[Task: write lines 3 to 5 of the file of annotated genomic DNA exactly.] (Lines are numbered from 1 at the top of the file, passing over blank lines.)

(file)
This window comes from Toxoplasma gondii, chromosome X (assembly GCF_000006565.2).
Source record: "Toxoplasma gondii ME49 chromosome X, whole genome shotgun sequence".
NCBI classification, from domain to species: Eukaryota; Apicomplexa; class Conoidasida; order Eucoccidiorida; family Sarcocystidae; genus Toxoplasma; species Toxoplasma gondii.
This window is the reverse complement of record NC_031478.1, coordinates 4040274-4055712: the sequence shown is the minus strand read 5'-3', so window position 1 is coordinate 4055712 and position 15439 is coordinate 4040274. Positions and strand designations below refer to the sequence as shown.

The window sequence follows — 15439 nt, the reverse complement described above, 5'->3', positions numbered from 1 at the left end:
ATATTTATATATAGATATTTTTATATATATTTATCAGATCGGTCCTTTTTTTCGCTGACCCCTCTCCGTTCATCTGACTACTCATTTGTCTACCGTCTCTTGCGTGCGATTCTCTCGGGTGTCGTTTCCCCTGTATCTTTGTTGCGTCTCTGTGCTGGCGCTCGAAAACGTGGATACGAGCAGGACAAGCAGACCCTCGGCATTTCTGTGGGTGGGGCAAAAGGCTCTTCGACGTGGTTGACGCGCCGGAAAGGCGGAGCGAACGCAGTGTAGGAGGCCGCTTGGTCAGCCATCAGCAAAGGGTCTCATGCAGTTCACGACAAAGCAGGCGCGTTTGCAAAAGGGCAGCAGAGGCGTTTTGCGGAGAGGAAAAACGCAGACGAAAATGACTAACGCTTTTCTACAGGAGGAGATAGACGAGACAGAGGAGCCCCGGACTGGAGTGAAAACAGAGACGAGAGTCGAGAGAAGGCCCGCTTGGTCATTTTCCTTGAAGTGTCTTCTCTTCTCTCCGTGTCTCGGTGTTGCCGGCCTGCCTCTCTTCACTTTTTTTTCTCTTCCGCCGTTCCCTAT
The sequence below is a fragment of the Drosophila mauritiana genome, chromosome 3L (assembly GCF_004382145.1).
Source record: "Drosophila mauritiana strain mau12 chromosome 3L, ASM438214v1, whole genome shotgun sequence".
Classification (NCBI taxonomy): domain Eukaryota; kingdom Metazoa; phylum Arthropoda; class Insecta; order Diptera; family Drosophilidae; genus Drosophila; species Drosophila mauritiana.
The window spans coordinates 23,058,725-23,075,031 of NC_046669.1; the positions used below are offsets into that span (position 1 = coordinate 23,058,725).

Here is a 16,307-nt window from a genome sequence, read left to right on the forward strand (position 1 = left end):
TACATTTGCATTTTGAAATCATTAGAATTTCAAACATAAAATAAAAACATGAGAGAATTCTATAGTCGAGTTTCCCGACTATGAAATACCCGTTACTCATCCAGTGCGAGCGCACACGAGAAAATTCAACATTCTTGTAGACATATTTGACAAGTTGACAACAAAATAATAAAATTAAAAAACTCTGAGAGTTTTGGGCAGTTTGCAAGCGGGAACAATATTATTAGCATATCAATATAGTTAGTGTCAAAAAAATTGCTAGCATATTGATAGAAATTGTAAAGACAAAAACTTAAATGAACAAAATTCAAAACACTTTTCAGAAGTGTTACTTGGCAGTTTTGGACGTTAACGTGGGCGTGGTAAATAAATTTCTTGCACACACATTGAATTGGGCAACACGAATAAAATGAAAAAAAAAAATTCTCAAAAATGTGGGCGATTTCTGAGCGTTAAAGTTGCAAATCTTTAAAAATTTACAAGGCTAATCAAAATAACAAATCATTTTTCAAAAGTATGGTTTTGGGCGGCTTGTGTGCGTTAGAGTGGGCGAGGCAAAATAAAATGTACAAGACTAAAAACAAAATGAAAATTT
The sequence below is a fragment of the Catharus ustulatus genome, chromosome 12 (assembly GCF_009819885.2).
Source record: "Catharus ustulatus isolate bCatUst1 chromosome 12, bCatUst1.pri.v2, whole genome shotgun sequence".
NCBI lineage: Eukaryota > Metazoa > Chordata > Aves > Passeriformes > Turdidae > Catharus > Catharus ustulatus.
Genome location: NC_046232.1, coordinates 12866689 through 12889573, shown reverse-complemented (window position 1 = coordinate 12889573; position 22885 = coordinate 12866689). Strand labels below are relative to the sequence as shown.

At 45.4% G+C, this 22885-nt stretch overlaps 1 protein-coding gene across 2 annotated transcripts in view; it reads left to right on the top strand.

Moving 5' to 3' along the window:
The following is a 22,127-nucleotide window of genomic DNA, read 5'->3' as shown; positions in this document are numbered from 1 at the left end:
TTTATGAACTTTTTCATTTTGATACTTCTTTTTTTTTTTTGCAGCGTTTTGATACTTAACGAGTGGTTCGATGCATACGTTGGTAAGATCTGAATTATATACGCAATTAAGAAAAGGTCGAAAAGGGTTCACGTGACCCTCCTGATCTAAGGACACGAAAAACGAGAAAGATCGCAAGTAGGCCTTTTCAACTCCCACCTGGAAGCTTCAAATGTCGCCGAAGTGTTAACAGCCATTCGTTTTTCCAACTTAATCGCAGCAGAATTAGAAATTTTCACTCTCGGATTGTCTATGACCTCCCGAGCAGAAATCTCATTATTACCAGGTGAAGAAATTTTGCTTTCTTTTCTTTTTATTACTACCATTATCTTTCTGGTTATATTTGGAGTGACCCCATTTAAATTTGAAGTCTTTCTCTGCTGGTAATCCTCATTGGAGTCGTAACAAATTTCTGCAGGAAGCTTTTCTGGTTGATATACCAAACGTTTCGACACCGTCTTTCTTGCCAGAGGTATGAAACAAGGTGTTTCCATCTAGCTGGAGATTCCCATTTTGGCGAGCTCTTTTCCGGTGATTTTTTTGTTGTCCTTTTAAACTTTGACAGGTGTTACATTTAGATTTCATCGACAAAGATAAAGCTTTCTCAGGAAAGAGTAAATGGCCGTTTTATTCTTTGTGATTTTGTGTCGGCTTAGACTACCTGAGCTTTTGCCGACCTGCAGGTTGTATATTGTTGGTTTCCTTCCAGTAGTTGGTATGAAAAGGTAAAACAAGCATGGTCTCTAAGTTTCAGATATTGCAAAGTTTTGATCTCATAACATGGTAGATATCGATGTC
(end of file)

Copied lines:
NCBI classification, from domain to species: Eukaryota; Apicomplexa; class Conoidasida; order Eucoccidiorida; family Sarcocystidae; genus Toxoplasma; species Toxoplasma gondii.
This window is the reverse complement of record NC_031478.1, coordinates 4040274-4055712: the sequence shown is the minus strand read 5'-3', so window position 1 is coordinate 4055712 and position 15439 is coordinate 4040274. Positions and strand designations below refer to the sequence as shown.

The window sequence follows — 15439 nt, the reverse complement described above, 5'->3', positions numbered from 1 at the left end: